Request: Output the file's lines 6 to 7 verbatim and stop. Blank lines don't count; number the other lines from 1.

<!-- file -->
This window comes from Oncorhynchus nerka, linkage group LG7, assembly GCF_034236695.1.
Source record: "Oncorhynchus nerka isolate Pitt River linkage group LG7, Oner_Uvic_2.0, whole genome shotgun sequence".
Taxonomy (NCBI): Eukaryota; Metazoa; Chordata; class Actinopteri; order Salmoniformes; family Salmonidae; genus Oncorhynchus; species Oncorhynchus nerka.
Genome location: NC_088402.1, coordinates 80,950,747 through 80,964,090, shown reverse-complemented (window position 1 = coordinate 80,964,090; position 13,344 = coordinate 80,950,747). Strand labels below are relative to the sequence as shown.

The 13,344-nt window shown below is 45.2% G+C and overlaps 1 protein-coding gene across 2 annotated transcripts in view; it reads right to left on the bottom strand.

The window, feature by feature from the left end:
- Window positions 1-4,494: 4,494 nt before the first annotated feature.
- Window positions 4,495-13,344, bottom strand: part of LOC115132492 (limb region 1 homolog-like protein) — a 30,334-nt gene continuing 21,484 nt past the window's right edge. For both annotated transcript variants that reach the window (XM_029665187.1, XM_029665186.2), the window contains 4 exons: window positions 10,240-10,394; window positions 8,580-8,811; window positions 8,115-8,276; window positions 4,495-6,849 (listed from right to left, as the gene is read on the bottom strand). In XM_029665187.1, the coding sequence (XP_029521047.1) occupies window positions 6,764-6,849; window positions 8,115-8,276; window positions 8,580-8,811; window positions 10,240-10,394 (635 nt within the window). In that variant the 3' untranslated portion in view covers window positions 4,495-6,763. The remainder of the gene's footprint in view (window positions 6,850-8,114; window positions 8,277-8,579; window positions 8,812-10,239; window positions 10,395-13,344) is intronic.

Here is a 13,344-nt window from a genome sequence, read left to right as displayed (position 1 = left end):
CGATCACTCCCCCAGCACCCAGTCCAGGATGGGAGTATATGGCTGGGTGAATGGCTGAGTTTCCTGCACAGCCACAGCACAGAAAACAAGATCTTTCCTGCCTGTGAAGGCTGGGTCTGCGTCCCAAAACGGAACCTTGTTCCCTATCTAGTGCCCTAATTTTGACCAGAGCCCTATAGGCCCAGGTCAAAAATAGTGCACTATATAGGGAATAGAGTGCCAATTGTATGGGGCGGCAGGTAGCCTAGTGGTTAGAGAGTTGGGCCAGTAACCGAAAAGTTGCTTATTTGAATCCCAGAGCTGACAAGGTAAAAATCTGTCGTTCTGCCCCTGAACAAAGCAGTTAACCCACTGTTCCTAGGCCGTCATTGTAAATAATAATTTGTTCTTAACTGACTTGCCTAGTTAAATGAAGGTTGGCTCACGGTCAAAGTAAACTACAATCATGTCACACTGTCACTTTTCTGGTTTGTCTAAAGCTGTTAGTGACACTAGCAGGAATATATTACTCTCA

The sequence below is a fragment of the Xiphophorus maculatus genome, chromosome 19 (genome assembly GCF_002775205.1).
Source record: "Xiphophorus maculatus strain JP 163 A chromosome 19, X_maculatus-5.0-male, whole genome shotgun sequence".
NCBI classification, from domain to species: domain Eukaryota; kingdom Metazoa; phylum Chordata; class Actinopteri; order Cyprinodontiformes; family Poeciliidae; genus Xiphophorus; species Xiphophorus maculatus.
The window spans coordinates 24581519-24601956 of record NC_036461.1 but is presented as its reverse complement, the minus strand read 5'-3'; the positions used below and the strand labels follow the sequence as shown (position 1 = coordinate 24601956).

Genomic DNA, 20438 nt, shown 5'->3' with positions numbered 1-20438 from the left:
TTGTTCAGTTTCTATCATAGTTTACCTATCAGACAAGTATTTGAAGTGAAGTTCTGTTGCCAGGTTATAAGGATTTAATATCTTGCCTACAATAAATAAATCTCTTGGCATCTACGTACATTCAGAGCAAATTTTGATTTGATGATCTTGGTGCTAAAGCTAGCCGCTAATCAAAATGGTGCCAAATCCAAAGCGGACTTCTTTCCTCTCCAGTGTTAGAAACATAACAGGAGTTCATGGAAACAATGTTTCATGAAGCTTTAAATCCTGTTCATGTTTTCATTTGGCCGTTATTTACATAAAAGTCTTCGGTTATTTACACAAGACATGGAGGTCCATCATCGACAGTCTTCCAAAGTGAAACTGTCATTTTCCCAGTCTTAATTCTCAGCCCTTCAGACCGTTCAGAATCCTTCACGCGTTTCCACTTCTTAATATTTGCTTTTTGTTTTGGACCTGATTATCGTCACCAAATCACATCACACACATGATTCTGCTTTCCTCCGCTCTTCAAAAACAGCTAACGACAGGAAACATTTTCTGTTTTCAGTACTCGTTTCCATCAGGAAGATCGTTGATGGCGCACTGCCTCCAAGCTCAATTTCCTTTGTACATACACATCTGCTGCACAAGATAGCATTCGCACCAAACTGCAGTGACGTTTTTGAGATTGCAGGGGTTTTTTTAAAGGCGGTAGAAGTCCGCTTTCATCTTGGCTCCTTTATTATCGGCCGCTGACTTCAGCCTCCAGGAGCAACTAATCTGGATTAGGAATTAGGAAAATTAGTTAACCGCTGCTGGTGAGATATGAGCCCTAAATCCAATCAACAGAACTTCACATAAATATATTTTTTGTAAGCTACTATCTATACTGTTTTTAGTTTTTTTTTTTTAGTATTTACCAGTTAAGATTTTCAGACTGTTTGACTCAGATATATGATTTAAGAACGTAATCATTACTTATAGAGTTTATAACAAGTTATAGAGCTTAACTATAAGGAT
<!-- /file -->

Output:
The window, feature by feature from the left end:
- Window positions 1-4,494: 4,494 nt before the first annotated feature.